How to Create a Self-Contained Scalar Subquery in SQL Server

In this tutorial you will learn what a self-contained scalar subquery is and how to create one. A scalar subquery is a subquery that returns a single value regardless if it is self-contained. These subqueries can appear anywhere in the outer query where a single-valued expression can appear, such as the WHERE and SELECT clauses. In this example we will select specific orders from an Orders table with a last name beginning with “B” in the Employees table and output them.

Setting Up

Before we start working the self-contained scalar subquery, we need to create two tables called Employees and Orders. Table Employees will have seven columns: EmpId, FirstName, LastName, HireDate, MgrId, Ssn, and Salary. Table Orders will have five columns: OrderId, EmpId, CustId, OrderTs, and Qty.

Employees Table                                                          Orders Table

Enter the data show in the screenshots below into the appropriate table:

Employees Table

Orders Table

Self-Contained Scalar Subquery

Now that we created an Employees and Orders table, as well as add data into both tables, we can now begin writing a query to look for ‘OrderIds’ with a ‘LastName’ that begins with the letter “B”. To do this we use the SELECT statement to select a table and then use the FROM statement to select a column.

 

 

In the same query we will specify to select ‘EmpIds’ where the ‘LastName’ of the employee begins with the letter “B”. We will use the WHERE clause for this, which is used to filter results. First we specify that we want EmpId in the opening WHERE clause statement. We the use the “All” subquery to select all instances of the proceeding statement that will select the ‘EmpId’ from the Employees table where the ‘LastName’ begins with the letter “B”.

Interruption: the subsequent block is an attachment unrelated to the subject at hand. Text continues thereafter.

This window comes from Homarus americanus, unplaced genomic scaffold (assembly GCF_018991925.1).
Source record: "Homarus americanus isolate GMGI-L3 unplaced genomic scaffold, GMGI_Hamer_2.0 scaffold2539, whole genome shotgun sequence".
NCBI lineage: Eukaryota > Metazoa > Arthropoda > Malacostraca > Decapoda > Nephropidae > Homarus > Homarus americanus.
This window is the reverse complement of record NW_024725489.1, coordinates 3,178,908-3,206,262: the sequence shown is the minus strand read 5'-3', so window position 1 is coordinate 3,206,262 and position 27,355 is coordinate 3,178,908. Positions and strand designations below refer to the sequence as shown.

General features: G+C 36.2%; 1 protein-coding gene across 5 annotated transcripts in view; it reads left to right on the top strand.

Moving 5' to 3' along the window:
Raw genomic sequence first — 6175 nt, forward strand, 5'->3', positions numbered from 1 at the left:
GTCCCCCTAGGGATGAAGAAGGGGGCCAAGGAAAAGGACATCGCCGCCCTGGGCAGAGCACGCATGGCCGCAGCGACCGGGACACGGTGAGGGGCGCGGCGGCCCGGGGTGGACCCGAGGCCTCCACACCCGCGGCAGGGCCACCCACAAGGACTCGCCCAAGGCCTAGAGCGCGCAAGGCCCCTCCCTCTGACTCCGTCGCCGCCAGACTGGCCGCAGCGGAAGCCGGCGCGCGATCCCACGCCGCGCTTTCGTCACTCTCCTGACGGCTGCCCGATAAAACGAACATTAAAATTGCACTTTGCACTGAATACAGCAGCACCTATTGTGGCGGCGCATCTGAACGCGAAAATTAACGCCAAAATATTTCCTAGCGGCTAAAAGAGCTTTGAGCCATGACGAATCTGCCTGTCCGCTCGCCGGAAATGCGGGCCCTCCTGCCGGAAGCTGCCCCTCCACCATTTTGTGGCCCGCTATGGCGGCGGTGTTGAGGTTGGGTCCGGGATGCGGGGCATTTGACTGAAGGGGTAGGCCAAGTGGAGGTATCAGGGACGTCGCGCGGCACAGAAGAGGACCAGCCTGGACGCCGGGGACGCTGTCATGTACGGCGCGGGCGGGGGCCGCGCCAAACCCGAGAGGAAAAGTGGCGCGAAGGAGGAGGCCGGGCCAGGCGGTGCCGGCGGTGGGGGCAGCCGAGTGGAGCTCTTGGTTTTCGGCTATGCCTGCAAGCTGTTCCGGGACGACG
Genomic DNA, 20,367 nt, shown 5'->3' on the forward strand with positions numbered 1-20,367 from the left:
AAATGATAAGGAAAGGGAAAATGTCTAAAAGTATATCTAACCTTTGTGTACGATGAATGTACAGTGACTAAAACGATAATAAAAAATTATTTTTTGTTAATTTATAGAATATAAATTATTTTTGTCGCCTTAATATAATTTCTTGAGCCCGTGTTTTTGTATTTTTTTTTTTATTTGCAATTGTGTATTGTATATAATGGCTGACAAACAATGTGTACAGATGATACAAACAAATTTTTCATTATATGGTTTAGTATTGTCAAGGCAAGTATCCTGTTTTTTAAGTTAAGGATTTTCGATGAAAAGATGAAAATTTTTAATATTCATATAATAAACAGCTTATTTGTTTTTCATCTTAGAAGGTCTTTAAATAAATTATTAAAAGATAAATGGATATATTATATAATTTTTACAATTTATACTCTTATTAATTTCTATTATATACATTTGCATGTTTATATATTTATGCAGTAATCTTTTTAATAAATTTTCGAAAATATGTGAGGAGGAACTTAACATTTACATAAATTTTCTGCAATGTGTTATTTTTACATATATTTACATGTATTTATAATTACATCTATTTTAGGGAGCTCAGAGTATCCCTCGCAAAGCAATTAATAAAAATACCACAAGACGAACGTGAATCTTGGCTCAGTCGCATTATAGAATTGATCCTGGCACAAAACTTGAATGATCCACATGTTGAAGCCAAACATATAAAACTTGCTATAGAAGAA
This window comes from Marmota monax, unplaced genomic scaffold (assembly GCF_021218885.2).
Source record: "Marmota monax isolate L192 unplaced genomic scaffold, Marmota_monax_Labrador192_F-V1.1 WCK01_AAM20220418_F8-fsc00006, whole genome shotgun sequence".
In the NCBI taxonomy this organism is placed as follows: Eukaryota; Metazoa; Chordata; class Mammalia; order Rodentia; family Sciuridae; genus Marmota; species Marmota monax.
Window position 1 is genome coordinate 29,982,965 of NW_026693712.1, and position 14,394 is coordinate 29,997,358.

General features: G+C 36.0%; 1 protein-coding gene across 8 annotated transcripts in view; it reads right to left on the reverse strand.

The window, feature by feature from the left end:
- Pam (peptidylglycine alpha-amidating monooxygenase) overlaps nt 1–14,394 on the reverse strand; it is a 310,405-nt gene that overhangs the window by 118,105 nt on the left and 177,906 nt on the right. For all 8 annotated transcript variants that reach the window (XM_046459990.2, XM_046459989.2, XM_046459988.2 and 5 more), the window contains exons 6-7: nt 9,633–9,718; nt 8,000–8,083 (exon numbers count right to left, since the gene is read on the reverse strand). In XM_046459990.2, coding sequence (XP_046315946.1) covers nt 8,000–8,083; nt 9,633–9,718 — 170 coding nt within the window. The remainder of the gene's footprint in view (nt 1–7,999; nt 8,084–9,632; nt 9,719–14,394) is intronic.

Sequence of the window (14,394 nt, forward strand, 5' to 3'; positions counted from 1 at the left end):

Execute the query and it should successfully execute. You will see two results, OrderId’s 6 and 8.

If you look back at the Employees table data, there is one last name that begins with B, “Blue”. “Ryu Blue” has an EmpId of 3 and if you look at the Orders table,  two orders were made with an EmpId of 3, orders 6 and 8. Instead of going back and forth between tables, writing a query that eliminates the hassle is much more efficient.

Thanks for reading and make sure to download the source files to get a better understanding of how the code works.

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